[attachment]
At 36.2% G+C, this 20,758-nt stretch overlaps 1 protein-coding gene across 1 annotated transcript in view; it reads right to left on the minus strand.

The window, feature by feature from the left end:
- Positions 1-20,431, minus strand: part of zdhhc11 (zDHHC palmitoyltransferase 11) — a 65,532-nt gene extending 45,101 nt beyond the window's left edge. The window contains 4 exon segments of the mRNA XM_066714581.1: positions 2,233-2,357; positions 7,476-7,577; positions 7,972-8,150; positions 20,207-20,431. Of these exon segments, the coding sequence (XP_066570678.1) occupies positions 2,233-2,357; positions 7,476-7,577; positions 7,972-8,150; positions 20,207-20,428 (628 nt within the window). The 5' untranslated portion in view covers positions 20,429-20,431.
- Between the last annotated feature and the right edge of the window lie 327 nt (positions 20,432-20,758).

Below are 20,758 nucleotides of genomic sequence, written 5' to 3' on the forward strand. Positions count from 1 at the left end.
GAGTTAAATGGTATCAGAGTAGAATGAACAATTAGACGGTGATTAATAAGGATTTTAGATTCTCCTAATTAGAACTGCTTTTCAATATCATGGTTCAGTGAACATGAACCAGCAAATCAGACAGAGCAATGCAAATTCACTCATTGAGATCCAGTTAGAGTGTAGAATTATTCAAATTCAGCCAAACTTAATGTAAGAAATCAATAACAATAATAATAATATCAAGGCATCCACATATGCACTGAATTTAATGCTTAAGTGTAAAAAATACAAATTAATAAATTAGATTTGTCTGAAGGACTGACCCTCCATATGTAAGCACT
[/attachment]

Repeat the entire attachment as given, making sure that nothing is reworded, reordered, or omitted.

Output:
At 36.2% G+C, this 20,758-nt stretch overlaps 1 protein-coding gene across 1 annotated transcript in view; it reads right to left on the minus strand.

The window, feature by feature from the left end:
- Positions 1-20,431, minus strand: part of zdhhc11 (zDHHC palmitoyltransferase 11) — a 65,532-nt gene extending 45,101 nt beyond the window's left edge. The window contains 4 exon segments of the mRNA XM_066714581.1: positions 2,233-2,357; positions 7,476-7,577; positions 7,972-8,150; positions 20,207-20,431. Of these exon segments, the coding sequence (XP_066570678.1) occupies positions 2,233-2,357; positions 7,476-7,577; positions 7,972-8,150; positions 20,207-20,428 (628 nt within the window). The 5' untranslated portion in view covers positions 20,429-20,431.
- Between the last annotated feature and the right edge of the window lie 327 nt (positions 20,432-20,758).

Below are 20,758 nucleotides of genomic sequence, written 5' to 3' on the forward strand. Positions count from 1 at the left end.
GAGTTAAATGGTATCAGAGTAGAATGAACAATTAGACGGTGATTAATAAGGATTTTAGATTCTCCTAATTAGAACTGCTTTTCAATATCATGGTTCAGTGAACATGAACCAGCAAATCAGACAGAGCAATGCAAATTCACTCATTGAGATCCAGTTAGAGTGTAGAATTATTCAAATTCAGCCAAACTTAATGTAAGAAATCAATAACAATAATAATAATATCAAGGCATCCACATATGCACTGAATTTAATGCTTAAGTGTAAAAAATACAAATTAATAAATTAGATTTGTCTGAAGGACTGACCCTCCATATGTAAGCACT